THE COLORADO SUPREME COURT put some noses out of joint when it ruled unanimously this month that the University of Colorado's campus gun ban violated a 2003 state law that entitles residents with permits to carry concealed weapons.
One of those noses belonged to Abraham Nowels, a University of Colorado student who wrote to the Denver Post: "We're in the middle of midterms right now, and I can't think of anything I'd rather be focusing on than which of my fellow over-stressed, binge-drinking peers is carrying a concealed weapon into class with me." The Post agreed, pleading in an editorial for "legislators with enough gumption" to change the state's concealed-carry law and "give colleges the power they need to keep students safe."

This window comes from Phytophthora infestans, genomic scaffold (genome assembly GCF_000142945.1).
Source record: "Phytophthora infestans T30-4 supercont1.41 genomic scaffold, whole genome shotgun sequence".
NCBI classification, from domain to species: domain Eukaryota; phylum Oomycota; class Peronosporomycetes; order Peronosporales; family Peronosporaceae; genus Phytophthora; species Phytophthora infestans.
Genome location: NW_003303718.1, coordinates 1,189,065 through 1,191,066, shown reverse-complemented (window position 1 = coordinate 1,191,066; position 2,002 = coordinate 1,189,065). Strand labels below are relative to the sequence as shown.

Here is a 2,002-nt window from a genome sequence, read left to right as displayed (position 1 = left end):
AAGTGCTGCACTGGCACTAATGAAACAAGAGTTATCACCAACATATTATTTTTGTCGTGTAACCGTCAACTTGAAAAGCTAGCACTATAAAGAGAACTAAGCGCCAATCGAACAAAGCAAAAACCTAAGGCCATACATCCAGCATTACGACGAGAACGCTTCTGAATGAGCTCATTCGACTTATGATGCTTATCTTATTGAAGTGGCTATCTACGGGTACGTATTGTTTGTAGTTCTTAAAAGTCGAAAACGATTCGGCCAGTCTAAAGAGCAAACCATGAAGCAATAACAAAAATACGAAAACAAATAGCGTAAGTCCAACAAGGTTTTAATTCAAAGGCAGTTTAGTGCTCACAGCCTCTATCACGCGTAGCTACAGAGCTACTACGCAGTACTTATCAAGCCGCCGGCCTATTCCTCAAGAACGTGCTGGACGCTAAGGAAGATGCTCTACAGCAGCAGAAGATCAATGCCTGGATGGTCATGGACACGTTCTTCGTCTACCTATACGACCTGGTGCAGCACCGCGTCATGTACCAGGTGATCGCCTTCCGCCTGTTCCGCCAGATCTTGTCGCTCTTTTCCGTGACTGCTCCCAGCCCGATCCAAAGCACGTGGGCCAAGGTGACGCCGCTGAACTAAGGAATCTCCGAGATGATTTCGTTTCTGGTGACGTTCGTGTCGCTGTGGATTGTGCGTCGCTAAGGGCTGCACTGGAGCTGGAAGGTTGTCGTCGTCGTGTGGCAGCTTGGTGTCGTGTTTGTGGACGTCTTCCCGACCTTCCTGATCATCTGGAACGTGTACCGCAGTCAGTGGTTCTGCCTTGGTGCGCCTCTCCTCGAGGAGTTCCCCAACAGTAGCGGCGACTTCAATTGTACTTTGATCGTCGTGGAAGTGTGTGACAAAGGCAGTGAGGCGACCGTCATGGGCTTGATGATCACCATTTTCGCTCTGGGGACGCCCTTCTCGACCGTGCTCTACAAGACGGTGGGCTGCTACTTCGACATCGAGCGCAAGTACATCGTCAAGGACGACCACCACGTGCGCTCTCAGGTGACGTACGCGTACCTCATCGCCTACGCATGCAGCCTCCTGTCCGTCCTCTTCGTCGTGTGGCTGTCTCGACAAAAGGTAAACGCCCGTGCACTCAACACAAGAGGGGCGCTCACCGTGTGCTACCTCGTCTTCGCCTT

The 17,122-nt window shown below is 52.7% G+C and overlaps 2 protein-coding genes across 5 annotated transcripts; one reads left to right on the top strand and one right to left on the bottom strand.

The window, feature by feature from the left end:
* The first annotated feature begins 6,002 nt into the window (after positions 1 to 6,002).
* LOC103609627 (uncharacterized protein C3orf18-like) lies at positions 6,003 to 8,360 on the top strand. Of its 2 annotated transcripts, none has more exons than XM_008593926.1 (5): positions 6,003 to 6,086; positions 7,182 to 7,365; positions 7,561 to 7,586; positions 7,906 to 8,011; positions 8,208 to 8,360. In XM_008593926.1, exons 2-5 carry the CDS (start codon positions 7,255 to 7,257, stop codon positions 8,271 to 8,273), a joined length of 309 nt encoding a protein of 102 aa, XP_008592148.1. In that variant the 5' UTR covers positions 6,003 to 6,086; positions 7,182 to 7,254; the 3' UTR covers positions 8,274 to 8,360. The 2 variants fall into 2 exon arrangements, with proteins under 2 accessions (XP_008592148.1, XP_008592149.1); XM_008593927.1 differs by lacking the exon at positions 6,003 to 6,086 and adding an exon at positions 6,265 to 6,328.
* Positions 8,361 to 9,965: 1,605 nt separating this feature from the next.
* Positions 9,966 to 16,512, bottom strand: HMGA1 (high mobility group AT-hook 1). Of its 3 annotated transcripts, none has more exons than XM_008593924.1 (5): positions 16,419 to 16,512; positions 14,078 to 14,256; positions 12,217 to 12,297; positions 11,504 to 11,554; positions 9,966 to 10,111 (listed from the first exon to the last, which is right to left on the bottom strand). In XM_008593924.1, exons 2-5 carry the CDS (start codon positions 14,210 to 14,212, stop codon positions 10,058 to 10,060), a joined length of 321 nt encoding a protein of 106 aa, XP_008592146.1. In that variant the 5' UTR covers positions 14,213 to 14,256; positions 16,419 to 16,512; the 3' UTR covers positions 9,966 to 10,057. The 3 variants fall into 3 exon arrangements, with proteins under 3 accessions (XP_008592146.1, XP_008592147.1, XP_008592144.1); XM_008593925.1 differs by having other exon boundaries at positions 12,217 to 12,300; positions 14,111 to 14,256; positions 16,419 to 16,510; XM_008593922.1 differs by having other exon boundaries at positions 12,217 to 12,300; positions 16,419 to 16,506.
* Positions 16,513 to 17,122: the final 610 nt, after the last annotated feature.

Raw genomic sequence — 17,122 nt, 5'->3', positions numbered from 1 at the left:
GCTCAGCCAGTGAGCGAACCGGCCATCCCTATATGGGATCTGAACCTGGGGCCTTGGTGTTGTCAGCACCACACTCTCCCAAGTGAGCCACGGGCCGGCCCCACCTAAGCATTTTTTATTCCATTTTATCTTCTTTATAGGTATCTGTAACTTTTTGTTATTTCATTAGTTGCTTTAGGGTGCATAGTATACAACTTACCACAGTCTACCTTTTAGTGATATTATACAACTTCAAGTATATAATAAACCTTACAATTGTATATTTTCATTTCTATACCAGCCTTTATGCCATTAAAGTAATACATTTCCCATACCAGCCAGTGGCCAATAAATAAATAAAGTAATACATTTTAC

To those with an emotional bias against guns, it goes without saying that more guns in private hands invariably mean more crime and violence. If the number of people carrying firearms on campus rises, then of course that campus is less safe: What could be more obvious?
But it isn't obvious at all.
While the University of Colorado spent much of the past decade resisting the state's concealed-carry law, Colorado State University complied with it. If the gun controllers are right, Colorado State should have seen a surge in crime, while its gun-banning sister institution should have been an Eden of security and lawfulness. That's not what happened. As Clayton E. Cramer and David Burnett write in a new monograph for the Cato Institute, "crime at the University of Colorado has risen 35 percent since 2004, while crime at Colorado State University has dropped 60 percent in the same time frame."
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